One of the characteristics of defective thinking, particularly of cranks (see theHOWTO) that we’ve discussed on scienceblogs is their poor ability to process information that is contradictory. Last week there were some interesting reports on a study which suggested those who believe in conspiracy theories can hold two seemingly contradictory pieces of information in their heads and not see the conflict. For instance:
“The more people were likely to endorse the idea Princess Diana was murdered, the more they were likely to believe that Princess Diana is alive,” explained Douglas. People who thought it was unlikely she was murdered were also unlikely to think she did not die.
This study is great because it’s direct confirmation that people who buy into conspiracy theories have fundamentally defective thought processes that allow them to believe things that are logically inconsistent. Just like we’ve been saying for years.
Now, examine instance the Fox News reaction to the improving jobs numbers from the last month.
The right has struggled with the news. Mitt Romney went into denial; his supporters desperately tried to convince people not to give President Obama credit; GOP leaders on Capitol Hill found themselves at a loss for words; and Fox News spent much of Friday going to comical lengths to pretend the jobs report wasn’t newsworthy at all.
And then, there are the conspiracy theorists.
Rep. Allen West (R-Fla.) came first, arguing on Friday there’s “something suspicious about the job numbers.” He did not elaborate.
On Fox News’ “Fox & Friends” this morning, the cast went down this road with more enthusiasm. Here’s what Eric Bolling told viewers:
“So are they playing around with the numbers? Look, it’s the Bureau of Labor Statistics, it’s supposed to be non-partisan, but that’s the Department of Labor. Hilda Solis heads the Department of Labor, Hilda Solis works directly to Obama. I’m, you know.”
Steve Doocy raised the question of whether the Obama administration is “cooking the books,” while Gretchen Carlson emphasized the fact that this is “an election year.”
The reality of the numbers isn’t what they want to hear, it conflicts with their overriding ideology that Obama is doing a terrible job to matter what, so it must be false. How could it be false? It’s a conspiracy! The department of labor statistics is cooking the books for Obama (but they didn’t cook it any other time in his presidency when it made him look bad or for any other president). Next month, if the numbers sour, they will again attain legitimacy, as long as the evidence is supportive of the overriding principal of Obama being the devil, it’s true, if it conflicts, it’s a conspiracy.
This is the classic cognitive dissonance of the crank. They’re fixated on an idea, and when the data supports their belief it’s true, when it’s not, it’s false. There’s a conspiracy to manipulate the data because there can never be data that proves the crank is wrong about their overvalued idea.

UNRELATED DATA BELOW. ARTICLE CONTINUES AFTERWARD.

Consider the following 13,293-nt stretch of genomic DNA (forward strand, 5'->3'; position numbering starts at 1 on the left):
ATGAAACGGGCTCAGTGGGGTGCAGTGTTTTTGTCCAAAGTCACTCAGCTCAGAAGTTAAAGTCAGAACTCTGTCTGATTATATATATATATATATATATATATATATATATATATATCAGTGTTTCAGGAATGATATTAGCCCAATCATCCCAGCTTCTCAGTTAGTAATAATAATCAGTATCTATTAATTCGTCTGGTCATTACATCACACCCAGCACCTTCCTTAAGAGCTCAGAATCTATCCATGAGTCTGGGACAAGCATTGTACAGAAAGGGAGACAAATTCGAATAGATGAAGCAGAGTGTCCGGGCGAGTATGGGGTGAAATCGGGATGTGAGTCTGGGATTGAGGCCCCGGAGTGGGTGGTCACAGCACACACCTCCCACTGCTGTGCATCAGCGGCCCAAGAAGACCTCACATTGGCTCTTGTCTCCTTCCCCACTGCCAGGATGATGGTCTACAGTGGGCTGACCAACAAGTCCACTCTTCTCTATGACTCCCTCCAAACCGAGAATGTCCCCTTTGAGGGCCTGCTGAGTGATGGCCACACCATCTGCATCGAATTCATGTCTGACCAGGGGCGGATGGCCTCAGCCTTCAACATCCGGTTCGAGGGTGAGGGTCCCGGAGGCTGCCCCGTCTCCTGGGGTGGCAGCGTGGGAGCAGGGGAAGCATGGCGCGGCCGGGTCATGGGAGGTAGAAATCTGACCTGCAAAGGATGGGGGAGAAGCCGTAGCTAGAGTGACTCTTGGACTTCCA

3 thoughts on “The Great Labor Department Conspiracy to fake new jobs”
I’m skeptical of such numbers, no matter who is in power, no matter what country it is. Usually, here high unemployment numbers coincide with campaigns to lower corporate taxes or get rid of some employee’s rights. Low numbers tend to come before the next election, combined with praises how the current government has done good for the economy. And look, there is an election coming up in your country! What a pleasant surprise. (On the other hand, after the crisis since 2008, it had to go up *sometime*).
But granted, I see that many people over at your side of the pond have an issue with Obama and just look for something to paint him â the confirmation bias is strong in them.
@Tony: There are good reasons to be skeptical about employment statistics produced by the US government, and on some blogs where I lurk, there are people who make these arguments. For instance, there are several different ways of calculating unemployment, and the method used today (U3) yields a lower number than the method used in the Depression (U6). But the U3 reporting method has been around for several decades, and the U3 vs. U6 debate has been around since at least the Reagan administration (possibly longer, but I would have been too young to know about it). What MarkH is discussing in this post is people who are positing a conspiracy on the part of the government to support Obama’s reelection, claiming without evidence that there have been significant changes in the methodology during Obama’s administration. The Republicans want Obama to take the blame for high unemployment and not get credit for lowering the unemployment rate. There are good reasons to criticize Obama’s handling of the economy, but this isn’t among them.
That’s the point. The number it self is somewhat meaningless, and different methodologies will give different answers (which makes it hard to compare unemployment numbers between different countries, among other things).
But if the methodology isn’t changed, the *monthly change* will be meaningful. It’s the fact that unemployement has dropped by (say) 1% that’s important, not the actual six digit numbers tossed out as losses or gains to the figure each month.
It’s similar to the thermometer argument and measuring the trend in a particular location. If the thermometer consistently reads (say) 5 degrees high, the error makes no difference whatsoever in any trend computed from a series of measurements using that thermometer.
And of course the conspiracy theorists seem to be missing the fact that employment numbers reported by non-government sources are rising as the supposedly faked unemployement numbers are dropping …
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